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December 15, 2017

Bacteria keep outsmarting our best antibiotics. Is it time to try a different approach?

Daily Briefing

    Antibiotic resistance is a growing threat in the United States, with more than a dozen types of bacterial infections in the country now resistant to all or nearly all currently available treatments—but researchers armed with government funding are looking at "out-of-the-box" ways to fight off bacteria, Jennifer Haberkorn writes for Politico.

    The current state of hospital antibiotic stewardship

    A growing threat

    According to Politico, public health experts say antibiotic-resistant infections could surpass cancer as one of the most deadly medical conditions in the world—causing 10 million deaths annually by 2050—if researchers do not identify ways to curb them.

    But addressing antibiotic-resistant infections is easier said than done. According to Politico, antibiotics are difficult to develop and do not generate as much revenue for drugmakers as treatments that patients take long-term.

    Government steps in

    In response to the growing threat, former President Barack Obama's administration in 2015 initiated a national effort to combat antibiotic resistance, focused on both policy and medical practice improvements, such as bolstering antibiotic surveillance and determining how to best use existing antibiotics.

    In addition, NIH under the initiative distributed $5 million to 24 research projects focused on 'unconventional, sometimes controversial' ways to treat bacterial infections that do not involve antibiotics, Politico reports.

    A look at the research

    According to Politico, the out-of-the-box, NIH-funded research projects vary in focus. For instance, several focus on ways to stop bacteria from infecting humans, others are looking at ways to use new technology—such as light therapy—to treat bacterial infections, and about one-third are examining how researchers could use bacteria that are not harmful to humans to target dangerous bacteria.

    One project focuses on a practice known as bacteriophage therapy, which was first developed in the early 20th century but fell off once antibiotics were introduced in the market, Politico reports. The practice involves using bacteriophages, which are viruses that use specific enzymes, called lysins, to kill harmful bacteria while leaving the body's normal bacteria unharmed. According to Politico, the University of California-San Diego in April announced that it had successfully used bacteriophage therapy to treat a U.S. patient who had contracted a drug-resistant strain of Acinetobacter baumannii.

    However, some stakeholders have expressed concerns that bacteriophage therapy could be risky because the practice involves live viruses that could react unpredictably once inside the body. In addition, critics of the practice note that, thus far, it has been difficult for scientists to match bacteriophages to the bacteria they can destroy. Another concern is that the bacteria eventually could become resistant to their corresponding bacteriophages.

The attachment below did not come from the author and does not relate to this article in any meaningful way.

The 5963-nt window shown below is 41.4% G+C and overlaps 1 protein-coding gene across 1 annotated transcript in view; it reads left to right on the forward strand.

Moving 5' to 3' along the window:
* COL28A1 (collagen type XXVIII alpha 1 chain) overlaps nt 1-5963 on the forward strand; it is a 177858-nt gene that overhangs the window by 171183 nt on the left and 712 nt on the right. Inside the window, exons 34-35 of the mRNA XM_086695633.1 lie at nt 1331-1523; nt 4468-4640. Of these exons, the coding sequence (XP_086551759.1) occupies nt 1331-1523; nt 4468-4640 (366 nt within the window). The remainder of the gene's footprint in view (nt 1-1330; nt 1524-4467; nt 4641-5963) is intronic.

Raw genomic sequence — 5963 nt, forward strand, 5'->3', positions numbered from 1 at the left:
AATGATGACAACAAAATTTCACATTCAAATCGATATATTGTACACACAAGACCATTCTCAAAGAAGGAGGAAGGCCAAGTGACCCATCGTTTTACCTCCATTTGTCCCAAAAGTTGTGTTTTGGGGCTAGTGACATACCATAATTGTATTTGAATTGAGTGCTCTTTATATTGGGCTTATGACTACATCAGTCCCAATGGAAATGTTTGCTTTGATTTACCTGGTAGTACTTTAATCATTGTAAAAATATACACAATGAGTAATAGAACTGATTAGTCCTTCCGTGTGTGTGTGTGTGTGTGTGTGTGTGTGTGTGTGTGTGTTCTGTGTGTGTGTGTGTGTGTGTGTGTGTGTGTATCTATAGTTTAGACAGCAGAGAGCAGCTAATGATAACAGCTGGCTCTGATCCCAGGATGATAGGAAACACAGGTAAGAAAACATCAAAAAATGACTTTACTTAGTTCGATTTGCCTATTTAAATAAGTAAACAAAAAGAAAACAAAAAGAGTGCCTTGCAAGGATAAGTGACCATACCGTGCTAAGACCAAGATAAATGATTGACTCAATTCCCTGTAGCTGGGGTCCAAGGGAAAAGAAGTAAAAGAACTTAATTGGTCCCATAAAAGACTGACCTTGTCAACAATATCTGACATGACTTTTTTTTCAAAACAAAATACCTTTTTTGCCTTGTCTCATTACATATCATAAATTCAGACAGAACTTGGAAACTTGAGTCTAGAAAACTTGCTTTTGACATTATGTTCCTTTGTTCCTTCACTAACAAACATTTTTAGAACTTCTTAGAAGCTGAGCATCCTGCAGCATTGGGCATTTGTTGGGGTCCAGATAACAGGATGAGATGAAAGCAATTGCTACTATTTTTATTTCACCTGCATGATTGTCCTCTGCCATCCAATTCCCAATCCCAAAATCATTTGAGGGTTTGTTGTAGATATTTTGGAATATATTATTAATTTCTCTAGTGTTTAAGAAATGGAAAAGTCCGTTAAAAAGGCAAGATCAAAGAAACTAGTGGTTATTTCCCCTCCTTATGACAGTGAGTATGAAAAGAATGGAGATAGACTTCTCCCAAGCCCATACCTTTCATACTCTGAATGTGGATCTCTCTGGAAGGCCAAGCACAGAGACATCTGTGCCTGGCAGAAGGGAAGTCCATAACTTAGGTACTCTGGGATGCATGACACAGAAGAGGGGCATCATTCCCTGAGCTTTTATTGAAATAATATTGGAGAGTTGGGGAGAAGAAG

David Thanassi, a professor and researcher at Stony Brook University, is heading a separate NIH-funded project that is searching for a drug that would alter harmful bacteria so that they no longer pose a risk to humans or can no longer adhere to the body. Thanassi said, "The idea of how to disarm the bacteria—there has yet to be an approach that has come to market, but there is a lot of promise in this."

    In another project, Michael Hamblin, a professor at Harvard Medical School, is researching whether dyes and light—which already can be used to kill bacterial infections on the skin—could be used to eradicate bacterial infections under the skin. Under such a method, nontoxic dyes that attach to bacteria would be injected into a patient's skin. Physicians then would shine specifically colored lights on the skin, and the combination of dye, light, and oxygen would kill the bacteria, according to Hamblin. He explained, "When you put them together, it is highly reactive—it can virtually kill anything dead."

    A 'high risk,' but 'high reward' investment

    Dennis Dixon, who oversees the bacteriology and mycology branch at NIH's National Institute of Allergy and Infectious Diseases, called NIH's research investment "high risk," but add that the efforts also could result in a "high reward." He added that bacterial infections "are always going to be around us; they're always going to be a problem. That's why we want to have a multipronged approach to dealing with them when we need to" (Haberkorn, Politico, 12/13).

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